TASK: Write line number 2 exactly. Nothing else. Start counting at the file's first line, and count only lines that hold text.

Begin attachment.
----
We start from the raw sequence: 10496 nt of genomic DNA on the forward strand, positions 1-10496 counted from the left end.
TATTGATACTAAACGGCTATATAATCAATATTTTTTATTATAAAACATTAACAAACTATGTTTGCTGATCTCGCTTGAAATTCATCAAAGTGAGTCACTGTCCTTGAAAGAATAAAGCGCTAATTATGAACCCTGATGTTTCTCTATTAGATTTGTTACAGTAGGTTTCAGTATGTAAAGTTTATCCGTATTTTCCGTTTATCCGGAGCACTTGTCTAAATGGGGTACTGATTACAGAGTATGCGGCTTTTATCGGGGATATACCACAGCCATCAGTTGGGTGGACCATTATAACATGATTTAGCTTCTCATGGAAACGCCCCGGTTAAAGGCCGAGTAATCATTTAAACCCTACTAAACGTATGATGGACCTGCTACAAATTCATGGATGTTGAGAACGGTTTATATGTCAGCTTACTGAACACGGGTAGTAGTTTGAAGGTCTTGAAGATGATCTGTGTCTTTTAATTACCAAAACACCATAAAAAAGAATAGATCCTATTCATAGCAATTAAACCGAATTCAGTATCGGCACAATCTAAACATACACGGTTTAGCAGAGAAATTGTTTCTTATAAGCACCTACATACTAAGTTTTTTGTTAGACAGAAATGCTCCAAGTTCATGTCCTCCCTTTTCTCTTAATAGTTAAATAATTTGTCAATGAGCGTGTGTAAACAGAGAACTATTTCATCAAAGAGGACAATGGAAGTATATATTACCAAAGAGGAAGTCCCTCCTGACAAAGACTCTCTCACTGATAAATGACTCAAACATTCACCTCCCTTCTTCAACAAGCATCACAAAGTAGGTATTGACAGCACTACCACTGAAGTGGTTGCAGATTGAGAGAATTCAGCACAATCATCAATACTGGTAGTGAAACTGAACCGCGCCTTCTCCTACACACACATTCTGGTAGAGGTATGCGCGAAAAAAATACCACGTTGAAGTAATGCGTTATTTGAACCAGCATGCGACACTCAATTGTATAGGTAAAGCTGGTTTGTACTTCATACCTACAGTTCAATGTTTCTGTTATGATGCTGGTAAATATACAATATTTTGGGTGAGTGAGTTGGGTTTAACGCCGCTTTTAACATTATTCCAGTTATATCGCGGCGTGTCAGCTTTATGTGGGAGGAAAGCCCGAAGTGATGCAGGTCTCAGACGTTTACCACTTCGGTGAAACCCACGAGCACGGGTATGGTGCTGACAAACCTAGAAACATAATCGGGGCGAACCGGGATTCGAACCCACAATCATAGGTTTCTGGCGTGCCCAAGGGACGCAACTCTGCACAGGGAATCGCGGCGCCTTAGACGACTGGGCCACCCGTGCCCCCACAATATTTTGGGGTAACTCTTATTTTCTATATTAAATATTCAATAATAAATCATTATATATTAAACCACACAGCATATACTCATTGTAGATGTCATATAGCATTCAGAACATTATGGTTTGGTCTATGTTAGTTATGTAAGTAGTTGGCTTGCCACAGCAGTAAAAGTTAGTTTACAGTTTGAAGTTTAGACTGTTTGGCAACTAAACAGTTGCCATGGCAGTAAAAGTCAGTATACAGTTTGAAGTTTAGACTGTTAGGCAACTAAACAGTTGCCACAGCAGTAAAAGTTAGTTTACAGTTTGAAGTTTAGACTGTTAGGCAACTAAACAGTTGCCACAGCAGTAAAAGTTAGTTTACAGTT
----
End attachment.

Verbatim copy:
TATTGATACTAAACGGCTATATAATCAATATTTTTTATTATAAAACATTAACAAACTATGTTTGCTGATCTCGCTTGAAATTCATCAAAGTGAGTCACTGTCCTTGAAAGAATAAAGCGCTAATTATGAACCCTGATGTTTCTCTATTAGATTTGTTACAGTAGGTTTCAGTATGTAAAGTTTATCCGTATTTTCCGTTTATCCGGAGCACTTGTCTAAATGGGGTACTGATTACAGAGTATGCGGCTTTTATCGGGGATATACCACAGCCATCAGTTGGGTGGACCATTATAACATGATTTAGCTTCTCATGGAAACGCCCCGGTTAAAGGCCGAGTAATCATTTAAACCCTACTAAACGTATGATGGACCTGCTACAAATTCATGGATGTTGAGAACGGTTTATATGTCAGCTTACTGAACACGGGTAGTAGTTTGAAGGTCTTGAAGATGATCTGTGTCTTTTAATTACCAAAACACCATAAAAAAGAATAGATCCTATTCATAGCAATTAAACCGAATTCAGTATCGGCACAATCTAAACATACACGGTTTAGCAGAGAAATTGTTTCTTATAAGCACCTACATACTAAGTTTTTTGTTAGACAGAAATGCTCCAAGTTCATGTCCTCCCTTTTCTCTTAATAGTTAAATAATTTGTCAATGAGCGTGTGTAAACAGAGAACTATTTCATCAAAGAGGACAATGGAAGTATATATTACCAAAGAGGAAGTCCCTCCTGACAAAGACTCTCTCACTGATAAATGACTCAAACATTCACCTCCCTTCTTCAACAAGCATCACAAAGTAGGTATTGACAGCACTACCACTGAAGTGGTTGCAGATTGAGAGAATTCAGCACAATCATCAATACTGGTAGTGAAACTGAACCGCGCCTTCTCCTACACACACATTCTGGTAGAGGTATGCGCGAAAAAAATACCACGTTGAAGTAATGCGTTATTTGAACCAGCATGCGACACTCAATTGTATAGGTAAAGCTGGTTTGTACTTCATACCTACAGTTCAATGTTTCTGTTATGATGCTGGTAAATATACAATATTTTGGGTGAGTGAGTTGGGTTTAACGCCGCTTTTAACATTATTCCAGTTATATCGCGGCGTGTCAGCTTTATGTGGGAGGAAAGCCCGAAGTGATGCAGGTCTCAGACGTTTACCACTTCGGTGAAACCCACGAGCACGGGTATGGTGCTGACAAACCTAGAAACATAATCGGGGCGAACCGGGATTCGAACCCACAATCATAGGTTTCTGGCGTGCCCAAGGGACGCAACTCTGCACAGGGAATCGCGGCGCCTTAGACGACTGGGCCACCCGTGCCCCCACAATATTTTGGGGTAACTCTTATTTTCTATATTAAATATTCAATAATAAATCATTATATATTAAACCACACAGCATATACTCATTGTAGATGTCATATAGCATTCAGAACATTATGGTTTGGTCTATGTTAGTTATGTAAGTAGTTGGCTTGCCACAGCAGTAAAAGTTAGTTTACAGTTTGAAGTTTAGACTGTTTGGCAACTAAACAGTTGCCATGGCAGTAAAAGTCAGTATACAGTTTGAAGTTTAGACTGTTAGGCAACTAAACAGTTGCCACAGCAGTAAAAGTTAGTTTACAGTTTGAAGTTTAGACTGTTAGGCAACTAAACAGTTGCCACAGCAGTAAAAGTTAGTTTACAGTT